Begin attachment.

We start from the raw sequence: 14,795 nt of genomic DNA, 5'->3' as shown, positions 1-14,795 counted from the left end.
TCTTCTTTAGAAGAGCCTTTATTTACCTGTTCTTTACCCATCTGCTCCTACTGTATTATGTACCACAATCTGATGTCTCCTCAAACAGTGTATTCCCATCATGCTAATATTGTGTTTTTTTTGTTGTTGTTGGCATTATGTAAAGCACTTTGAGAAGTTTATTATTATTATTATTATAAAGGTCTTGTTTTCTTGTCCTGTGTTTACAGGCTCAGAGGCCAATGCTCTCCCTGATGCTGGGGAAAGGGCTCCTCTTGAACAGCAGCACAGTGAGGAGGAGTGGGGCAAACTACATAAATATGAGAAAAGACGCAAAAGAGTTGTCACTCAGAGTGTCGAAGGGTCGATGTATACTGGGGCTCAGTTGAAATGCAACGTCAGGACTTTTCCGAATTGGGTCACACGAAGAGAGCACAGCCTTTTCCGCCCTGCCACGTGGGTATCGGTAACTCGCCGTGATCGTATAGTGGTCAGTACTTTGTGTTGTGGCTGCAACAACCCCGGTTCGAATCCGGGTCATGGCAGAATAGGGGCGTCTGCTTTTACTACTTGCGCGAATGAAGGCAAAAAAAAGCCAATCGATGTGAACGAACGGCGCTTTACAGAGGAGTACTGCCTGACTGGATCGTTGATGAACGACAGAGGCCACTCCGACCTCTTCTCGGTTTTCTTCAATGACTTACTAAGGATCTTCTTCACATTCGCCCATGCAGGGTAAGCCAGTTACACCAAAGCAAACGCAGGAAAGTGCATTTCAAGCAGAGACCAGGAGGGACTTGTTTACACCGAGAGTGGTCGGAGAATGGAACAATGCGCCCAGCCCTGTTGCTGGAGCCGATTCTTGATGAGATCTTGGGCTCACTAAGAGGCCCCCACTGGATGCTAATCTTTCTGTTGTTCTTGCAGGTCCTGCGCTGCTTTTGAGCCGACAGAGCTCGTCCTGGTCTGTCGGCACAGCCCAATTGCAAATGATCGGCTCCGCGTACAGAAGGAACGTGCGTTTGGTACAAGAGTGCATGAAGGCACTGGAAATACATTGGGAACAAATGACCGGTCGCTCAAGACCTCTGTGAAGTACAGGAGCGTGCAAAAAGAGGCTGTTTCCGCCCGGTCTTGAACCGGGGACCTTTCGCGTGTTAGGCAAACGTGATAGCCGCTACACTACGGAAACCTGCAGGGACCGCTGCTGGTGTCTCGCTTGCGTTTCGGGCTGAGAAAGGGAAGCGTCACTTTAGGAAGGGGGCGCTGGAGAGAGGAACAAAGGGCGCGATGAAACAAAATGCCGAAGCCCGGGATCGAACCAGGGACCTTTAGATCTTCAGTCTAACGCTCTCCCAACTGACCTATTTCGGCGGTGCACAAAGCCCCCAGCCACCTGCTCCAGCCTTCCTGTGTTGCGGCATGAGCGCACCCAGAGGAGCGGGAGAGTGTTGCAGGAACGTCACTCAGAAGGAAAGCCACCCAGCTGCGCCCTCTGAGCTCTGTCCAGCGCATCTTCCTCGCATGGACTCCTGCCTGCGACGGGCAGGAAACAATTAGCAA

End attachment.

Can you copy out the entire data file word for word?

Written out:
We start from the raw sequence: 14,795 nt of genomic DNA, 5'->3' as shown, positions 1-14,795 counted from the left end.
TCTTCTTTAGAAGAGCCTTTATTTACCTGTTCTTTACCCATCTGCTCCTACTGTATTATGTACCACAATCTGATGTCTCCTCAAACAGTGTATTCCCATCATGCTAATATTGTGTTTTTTTTGTTGTTGTTGGCATTATGTAAAGCACTTTGAGAAGTTTATTATTATTATTATTATAAAGGTCTTGTTTTCTTGTCCTGTGTTTACAGGCTCAGAGGCCAATGCTCTCCCTGATGCTGGGGAAAGGGCTCCTCTTGAACAGCAGCACAGTGAGGAGGAGTGGGGCAAACTACATAAATATGAGAAAAGACGCAAAAGAGTTGTCACTCAGAGTGTCGAAGGGTCGATGTATACTGGGGCTCAGTTGAAATGCAACGTCAGGACTTTTCCGAATTGGGTCACACGAAGAGAGCACAGCCTTTTCCGCCCTGCCACGTGGGTATCGGTAACTCGCCGTGATCGTATAGTGGTCAGTACTTTGTGTTGTGGCTGCAACAACCCCGGTTCGAATCCGGGTCATGGCAGAATAGGGGCGTCTGCTTTTACTACTTGCGCGAATGAAGGCAAAAAAAAGCCAATCGATGTGAACGAACGGCGCTTTACAGAGGAGTACTGCCTGACTGGATCGTTGATGAACGACAGAGGCCACTCCGACCTCTTCTCGGTTTTCTTCAATGACTTACTAAGGATCTTCTTCACATTCGCCCATGCAGGGTAAGCCAGTTACACCAAAGCAAACGCAGGAAAGTGCATTTCAAGCAGAGACCAGGAGGGACTTGTTTACACCGAGAGTGGTCGGAGAATGGAACAATGCGCCCAGCCCTGTTGCTGGAGCCGATTCTTGATGAGATCTTGGGCTCACTAAGAGGCCCCCACTGGATGCTAATCTTTCTGTTGTTCTTGCAGGTCCTGCGCTGCTTTTGAGCCGACAGAGCTCGTCCTGGTCTGTCGGCACAGCCCAATTGCAAATGATCGGCTCCGCGTACAGAAGGAACGTGCGTTTGGTACAAGAGTGCATGAAGGCACTGGAAATACATTGGGAACAAATGACCGGTCGCTCAAGACCTCTGTGAAGTACAGGAGCGTGCAAAAAGAGGCTGTTTCCGCCCGGTCTTGAACCGGGGACCTTTCGCGTGTTAGGCAAACGTGATAGCCGCTACACTACGGAAACCTGCAGGGACCGCTGCTGGTGTCTCGCTTGCGTTTCGGGCTGAGAAAGGGAAGCGTCACTTTAGGAAGGGGGCGCTGGAGAGAGGAACAAAGGGCGCGATGAAACAAAATGCCGAAGCCCGGGATCGAACCAGGGACCTTTAGATCTTCAGTCTAACGCTCTCCCAACTGACCTATTTCGGCGGTGCACAAAGCCCCCAGCCACCTGCTCCAGCCTTCCTGTGTTGCGGCATGAGCGCACCCAGAGGAGCGGGAGAGTGTTGCAGGAACGTCACTCAGAAGGAAAGCCACCCAGCTGCGCCCTCTGAGCTCTGTCCAGCGCATCTTCCTCGCATGGACTCCTGCCTGCGACGGGCAGGAAACAATTAGCAA